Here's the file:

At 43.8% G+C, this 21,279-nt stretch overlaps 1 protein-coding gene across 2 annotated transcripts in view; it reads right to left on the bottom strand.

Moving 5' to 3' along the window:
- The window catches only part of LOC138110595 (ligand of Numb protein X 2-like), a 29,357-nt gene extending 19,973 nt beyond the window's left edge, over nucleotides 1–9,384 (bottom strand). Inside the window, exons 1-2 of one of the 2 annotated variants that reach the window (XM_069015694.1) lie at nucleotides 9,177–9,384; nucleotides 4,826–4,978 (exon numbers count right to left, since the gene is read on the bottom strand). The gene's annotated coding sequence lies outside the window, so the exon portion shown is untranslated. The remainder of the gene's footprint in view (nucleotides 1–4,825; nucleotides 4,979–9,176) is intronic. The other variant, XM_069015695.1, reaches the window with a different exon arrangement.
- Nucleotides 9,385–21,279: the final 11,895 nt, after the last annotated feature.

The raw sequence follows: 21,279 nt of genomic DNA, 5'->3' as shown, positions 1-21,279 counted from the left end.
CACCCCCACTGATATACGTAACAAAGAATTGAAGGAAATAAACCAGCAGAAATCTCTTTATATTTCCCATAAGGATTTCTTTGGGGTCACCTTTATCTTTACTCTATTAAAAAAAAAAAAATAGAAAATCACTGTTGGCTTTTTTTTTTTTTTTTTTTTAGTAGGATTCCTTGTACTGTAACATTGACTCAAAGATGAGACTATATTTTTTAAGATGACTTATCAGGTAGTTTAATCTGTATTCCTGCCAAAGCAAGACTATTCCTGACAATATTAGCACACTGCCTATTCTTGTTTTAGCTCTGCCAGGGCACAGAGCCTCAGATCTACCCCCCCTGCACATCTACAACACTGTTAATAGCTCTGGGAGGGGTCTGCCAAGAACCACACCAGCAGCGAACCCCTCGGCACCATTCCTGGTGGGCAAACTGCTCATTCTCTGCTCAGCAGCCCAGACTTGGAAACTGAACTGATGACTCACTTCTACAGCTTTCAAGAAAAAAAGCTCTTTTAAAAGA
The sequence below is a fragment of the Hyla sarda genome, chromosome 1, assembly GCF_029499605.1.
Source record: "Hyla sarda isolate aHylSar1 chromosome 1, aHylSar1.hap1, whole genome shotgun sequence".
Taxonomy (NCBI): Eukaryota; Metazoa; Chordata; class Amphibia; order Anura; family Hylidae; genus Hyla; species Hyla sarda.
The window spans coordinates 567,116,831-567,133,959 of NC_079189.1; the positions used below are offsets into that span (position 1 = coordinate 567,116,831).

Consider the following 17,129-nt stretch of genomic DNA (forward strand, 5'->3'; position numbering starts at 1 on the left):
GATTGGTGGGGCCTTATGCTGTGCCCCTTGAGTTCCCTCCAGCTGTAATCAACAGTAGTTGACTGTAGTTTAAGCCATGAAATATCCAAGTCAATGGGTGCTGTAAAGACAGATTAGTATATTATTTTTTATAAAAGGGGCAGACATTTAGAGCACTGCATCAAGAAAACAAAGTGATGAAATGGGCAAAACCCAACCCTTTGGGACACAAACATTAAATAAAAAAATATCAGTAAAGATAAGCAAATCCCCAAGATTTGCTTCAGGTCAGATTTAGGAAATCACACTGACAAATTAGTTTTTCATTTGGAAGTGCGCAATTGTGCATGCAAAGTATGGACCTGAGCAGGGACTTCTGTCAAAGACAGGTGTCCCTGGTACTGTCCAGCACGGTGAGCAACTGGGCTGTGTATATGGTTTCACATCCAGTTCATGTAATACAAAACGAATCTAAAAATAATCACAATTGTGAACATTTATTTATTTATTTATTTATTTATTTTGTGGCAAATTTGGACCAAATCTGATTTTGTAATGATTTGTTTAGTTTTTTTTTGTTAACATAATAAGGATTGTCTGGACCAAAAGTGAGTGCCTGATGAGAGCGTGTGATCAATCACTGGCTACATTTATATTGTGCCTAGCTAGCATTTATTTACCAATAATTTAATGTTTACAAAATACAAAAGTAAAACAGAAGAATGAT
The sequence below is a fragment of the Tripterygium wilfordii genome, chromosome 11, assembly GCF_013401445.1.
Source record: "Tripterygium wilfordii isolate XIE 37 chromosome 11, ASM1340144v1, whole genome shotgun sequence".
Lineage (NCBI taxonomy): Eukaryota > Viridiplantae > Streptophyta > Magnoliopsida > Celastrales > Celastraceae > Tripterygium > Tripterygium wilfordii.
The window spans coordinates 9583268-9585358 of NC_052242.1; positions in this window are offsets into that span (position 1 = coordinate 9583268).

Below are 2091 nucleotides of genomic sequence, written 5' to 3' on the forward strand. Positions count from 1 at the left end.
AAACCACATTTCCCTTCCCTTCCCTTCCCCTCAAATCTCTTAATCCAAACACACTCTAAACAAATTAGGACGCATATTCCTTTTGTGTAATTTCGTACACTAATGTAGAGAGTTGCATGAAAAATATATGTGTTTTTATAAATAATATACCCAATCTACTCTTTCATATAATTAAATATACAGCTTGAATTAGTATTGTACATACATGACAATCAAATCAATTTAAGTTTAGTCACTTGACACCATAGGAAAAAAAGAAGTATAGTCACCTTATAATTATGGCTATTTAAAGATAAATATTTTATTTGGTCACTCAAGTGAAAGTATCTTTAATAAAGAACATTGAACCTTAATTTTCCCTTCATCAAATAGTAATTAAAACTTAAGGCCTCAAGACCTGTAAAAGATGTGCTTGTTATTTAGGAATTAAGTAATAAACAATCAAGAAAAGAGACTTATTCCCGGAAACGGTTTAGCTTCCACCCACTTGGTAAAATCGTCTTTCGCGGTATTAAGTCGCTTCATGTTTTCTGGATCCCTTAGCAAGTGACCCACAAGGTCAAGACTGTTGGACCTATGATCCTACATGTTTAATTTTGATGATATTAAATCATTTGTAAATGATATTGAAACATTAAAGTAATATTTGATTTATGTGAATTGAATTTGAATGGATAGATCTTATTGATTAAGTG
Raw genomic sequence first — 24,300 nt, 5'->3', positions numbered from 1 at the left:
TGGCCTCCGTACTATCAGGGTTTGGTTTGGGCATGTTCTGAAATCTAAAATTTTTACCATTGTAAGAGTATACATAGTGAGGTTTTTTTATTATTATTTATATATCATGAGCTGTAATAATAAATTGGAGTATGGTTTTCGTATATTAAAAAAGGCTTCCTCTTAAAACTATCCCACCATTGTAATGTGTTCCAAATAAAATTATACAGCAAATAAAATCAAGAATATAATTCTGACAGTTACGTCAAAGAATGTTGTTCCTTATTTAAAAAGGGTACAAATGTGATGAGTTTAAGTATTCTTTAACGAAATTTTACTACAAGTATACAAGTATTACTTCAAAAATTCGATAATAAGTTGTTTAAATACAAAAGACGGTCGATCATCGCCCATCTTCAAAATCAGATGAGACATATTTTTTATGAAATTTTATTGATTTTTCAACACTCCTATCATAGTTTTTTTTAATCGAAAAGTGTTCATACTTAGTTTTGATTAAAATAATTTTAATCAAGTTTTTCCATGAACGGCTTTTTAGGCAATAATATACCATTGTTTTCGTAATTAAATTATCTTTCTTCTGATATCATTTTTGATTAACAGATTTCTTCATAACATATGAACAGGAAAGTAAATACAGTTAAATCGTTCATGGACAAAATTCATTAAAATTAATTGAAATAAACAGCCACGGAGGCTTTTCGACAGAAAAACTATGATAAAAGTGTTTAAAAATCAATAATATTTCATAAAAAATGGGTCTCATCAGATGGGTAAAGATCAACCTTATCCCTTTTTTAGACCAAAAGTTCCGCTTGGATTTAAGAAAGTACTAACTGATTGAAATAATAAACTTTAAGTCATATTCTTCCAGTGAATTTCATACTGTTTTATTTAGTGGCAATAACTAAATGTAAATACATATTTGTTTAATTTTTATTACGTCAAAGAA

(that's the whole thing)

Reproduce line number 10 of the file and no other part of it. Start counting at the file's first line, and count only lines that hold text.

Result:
The window spans coordinates 567,116,831-567,133,959 of NC_079189.1; the positions used below are offsets into that span (position 1 = coordinate 567,116,831).